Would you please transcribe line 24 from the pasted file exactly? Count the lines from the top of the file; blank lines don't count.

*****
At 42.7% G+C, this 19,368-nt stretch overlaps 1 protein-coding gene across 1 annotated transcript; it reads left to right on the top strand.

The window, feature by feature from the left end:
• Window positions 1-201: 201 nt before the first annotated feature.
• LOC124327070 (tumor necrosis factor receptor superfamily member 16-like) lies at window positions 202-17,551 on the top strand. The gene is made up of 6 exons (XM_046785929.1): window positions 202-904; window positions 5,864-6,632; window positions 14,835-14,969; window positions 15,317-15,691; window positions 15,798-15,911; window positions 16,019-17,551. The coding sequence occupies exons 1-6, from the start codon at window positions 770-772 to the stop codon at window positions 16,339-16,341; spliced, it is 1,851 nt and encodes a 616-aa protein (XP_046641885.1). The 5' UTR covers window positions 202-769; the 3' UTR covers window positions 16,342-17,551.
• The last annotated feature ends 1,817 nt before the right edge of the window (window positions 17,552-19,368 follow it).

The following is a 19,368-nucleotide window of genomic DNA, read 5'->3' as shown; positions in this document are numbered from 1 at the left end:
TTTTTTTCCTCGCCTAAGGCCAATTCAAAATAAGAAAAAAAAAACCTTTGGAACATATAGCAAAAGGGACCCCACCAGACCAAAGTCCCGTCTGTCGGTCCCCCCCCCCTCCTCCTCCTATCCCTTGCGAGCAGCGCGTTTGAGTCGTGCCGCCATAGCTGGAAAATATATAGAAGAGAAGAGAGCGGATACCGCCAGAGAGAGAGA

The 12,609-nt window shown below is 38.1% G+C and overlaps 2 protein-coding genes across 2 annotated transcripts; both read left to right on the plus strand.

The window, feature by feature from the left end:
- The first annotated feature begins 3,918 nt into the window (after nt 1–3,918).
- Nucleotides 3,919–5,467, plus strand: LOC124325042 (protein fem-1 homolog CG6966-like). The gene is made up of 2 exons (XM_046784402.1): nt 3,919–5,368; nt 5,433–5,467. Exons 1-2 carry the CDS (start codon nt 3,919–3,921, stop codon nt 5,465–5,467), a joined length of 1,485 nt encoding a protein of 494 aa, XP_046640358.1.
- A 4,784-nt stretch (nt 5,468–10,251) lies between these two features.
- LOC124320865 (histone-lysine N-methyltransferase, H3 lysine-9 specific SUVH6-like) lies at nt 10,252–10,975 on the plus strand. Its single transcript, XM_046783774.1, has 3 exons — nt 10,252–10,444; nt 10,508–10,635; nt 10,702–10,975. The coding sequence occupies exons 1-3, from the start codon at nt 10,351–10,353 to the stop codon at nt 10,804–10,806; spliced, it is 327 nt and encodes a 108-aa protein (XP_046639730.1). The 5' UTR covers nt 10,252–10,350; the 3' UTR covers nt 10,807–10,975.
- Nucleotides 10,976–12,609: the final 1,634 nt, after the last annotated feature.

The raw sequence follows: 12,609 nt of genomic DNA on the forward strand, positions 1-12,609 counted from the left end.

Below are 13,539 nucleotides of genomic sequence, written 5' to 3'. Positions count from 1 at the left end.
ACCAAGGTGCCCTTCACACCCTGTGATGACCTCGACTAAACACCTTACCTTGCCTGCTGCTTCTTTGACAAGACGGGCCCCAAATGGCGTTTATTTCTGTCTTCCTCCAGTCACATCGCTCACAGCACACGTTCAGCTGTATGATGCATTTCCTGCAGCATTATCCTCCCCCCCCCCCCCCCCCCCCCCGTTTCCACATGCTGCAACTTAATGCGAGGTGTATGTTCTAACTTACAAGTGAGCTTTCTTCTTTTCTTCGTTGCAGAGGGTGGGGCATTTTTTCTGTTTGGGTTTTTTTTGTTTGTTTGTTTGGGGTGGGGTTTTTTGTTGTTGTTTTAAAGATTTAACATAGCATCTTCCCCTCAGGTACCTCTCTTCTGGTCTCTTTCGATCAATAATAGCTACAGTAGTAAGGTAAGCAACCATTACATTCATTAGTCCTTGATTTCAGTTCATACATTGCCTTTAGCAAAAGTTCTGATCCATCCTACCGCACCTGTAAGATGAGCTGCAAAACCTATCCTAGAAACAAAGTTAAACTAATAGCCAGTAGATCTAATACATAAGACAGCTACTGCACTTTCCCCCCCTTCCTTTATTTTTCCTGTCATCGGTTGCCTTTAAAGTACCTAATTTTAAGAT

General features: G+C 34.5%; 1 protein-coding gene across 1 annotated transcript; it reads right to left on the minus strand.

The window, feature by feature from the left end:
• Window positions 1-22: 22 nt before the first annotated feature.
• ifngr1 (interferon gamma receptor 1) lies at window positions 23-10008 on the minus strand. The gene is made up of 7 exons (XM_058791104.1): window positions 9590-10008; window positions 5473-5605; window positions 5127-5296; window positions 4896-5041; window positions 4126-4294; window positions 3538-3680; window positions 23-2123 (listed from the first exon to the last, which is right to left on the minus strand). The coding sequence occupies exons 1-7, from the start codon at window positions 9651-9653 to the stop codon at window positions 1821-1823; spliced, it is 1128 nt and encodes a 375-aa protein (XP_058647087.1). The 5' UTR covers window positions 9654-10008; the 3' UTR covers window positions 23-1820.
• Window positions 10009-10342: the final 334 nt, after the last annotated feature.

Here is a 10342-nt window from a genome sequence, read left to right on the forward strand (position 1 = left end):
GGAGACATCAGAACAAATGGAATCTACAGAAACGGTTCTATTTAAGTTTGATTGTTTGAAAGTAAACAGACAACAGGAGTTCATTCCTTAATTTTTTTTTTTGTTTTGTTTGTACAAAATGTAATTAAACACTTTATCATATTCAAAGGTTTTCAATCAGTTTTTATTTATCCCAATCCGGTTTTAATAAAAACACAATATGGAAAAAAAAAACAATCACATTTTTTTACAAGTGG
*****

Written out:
GGAGACATCAGAACAAATGGAATCTACAGAAACGGTTCTATTTAAGTTTGATTGTTTGAAAGTAAACAGACAACAGGAGTTCATTCCTTAATTTTTTTTTTTGTTTTGTTTGTACAAAATGTAATTAAACACTTTATCATATTCAAAGGTTTTCAATCAGTTTTTATTTATCCCAATCCGGTTTTAATAAAAACACAATATGGAAAAAAAAAACAATCACATTTTTTTACAAGTGG